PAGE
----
Ad-funded free goods Same in principle as commercial TV, bigger in scale

Substitution between ad-funded vs subscription vs purchase to own consumption

Cross-border effects Substitution between different national GDP totals as consumers switch to overseas intermediaries; attribution of value added in digital value chains.
III Examples of prices affected by quality change/business models
ICT hardware Sector is small, no acceleration;

Smartphones hedonically adjusted for some features but not for vast expansion of capabilities.

ICT services Not hedonically adjusted but there has been significant scope and quality change; free goods eg operating systems
New goods & related problems a. Lower prices from new business models eg hotel prices & Airbnb;

b. New digital goods (is a download a new product or a better CD?);

c. prices of bundled products;

d. Boundary between consumer surplus and quality change ie. when does it make sense to try to measure value at the margin?

The answer will lie in the behaviour changes and substitutions people are making in response to the new technologies. After all, 2008 is not only the date of the financial crisis, it also saw the start of the exponential increase in smartphone usage and almost constant internet access. This will have led for example to many substitutions in consumer spending: no longer buying diaries, cameras, or watches, but using free apps and spending the money on something else; downloading open source software instead of buying a proprietary package; arranging a home swap holiday and train ticket online instead of going to a travel agent and paying a hotel. There have also been quality improvements in many relevant services – for instance in the speed, reliability, compression and data volume of mobile contracts at a given price – and these are not currently taken account of in price indices. Some of the substitutions involved take place within marketed GDP and will affect the ‘true’ quality-adjusted prices; others are taking place across the ‘production boundary’ that separates GDP from ‘home production’. One of the strands of ESCoE research will be taking this work forward.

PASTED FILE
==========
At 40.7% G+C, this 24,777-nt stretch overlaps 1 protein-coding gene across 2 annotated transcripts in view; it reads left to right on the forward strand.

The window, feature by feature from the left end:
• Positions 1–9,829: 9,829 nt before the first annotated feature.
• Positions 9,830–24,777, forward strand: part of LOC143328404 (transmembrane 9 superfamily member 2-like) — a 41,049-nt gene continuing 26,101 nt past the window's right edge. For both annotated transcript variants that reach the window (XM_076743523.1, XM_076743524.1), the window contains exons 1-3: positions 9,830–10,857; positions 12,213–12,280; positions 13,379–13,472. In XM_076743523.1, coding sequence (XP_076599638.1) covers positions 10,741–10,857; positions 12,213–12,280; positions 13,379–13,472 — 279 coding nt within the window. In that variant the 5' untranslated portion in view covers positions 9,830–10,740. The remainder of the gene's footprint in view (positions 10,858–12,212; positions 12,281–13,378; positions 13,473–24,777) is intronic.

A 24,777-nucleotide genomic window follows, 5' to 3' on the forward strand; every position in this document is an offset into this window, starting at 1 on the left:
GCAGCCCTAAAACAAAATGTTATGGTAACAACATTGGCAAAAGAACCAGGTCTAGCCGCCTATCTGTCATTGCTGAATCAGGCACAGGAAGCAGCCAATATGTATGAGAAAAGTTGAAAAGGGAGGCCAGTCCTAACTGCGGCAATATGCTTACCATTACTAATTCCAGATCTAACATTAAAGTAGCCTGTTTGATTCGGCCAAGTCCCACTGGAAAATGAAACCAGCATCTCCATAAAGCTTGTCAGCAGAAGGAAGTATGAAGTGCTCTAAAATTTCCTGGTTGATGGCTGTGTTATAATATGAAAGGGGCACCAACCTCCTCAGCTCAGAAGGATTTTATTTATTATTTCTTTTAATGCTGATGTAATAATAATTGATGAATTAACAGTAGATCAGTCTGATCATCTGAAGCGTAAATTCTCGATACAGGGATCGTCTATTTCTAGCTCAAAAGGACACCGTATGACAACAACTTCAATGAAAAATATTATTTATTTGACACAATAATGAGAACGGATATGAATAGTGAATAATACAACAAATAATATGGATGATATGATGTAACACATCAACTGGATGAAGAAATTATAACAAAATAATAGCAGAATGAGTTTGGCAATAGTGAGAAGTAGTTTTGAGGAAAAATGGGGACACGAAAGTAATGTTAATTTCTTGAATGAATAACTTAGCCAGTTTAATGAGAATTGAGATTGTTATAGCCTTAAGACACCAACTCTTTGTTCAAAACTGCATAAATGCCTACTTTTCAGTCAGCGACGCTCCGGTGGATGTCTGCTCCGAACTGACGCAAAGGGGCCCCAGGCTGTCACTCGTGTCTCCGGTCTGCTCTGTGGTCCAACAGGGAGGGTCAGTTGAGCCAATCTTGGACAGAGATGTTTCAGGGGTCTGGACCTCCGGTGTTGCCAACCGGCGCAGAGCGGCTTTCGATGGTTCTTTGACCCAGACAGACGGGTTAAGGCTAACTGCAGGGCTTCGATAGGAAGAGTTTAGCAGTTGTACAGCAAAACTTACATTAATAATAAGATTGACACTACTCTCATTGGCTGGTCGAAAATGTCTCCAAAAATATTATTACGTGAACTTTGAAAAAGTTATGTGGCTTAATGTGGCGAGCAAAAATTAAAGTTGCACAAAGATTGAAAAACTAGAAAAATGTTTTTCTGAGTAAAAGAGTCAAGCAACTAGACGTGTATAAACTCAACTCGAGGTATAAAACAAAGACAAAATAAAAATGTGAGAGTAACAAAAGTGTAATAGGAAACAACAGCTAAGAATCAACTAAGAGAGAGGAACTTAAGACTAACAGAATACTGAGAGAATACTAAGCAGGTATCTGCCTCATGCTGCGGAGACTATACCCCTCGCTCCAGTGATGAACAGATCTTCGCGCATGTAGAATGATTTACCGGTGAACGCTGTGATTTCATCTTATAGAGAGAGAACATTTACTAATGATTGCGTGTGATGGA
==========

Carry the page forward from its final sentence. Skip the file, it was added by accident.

Wednesday, April 12, 2017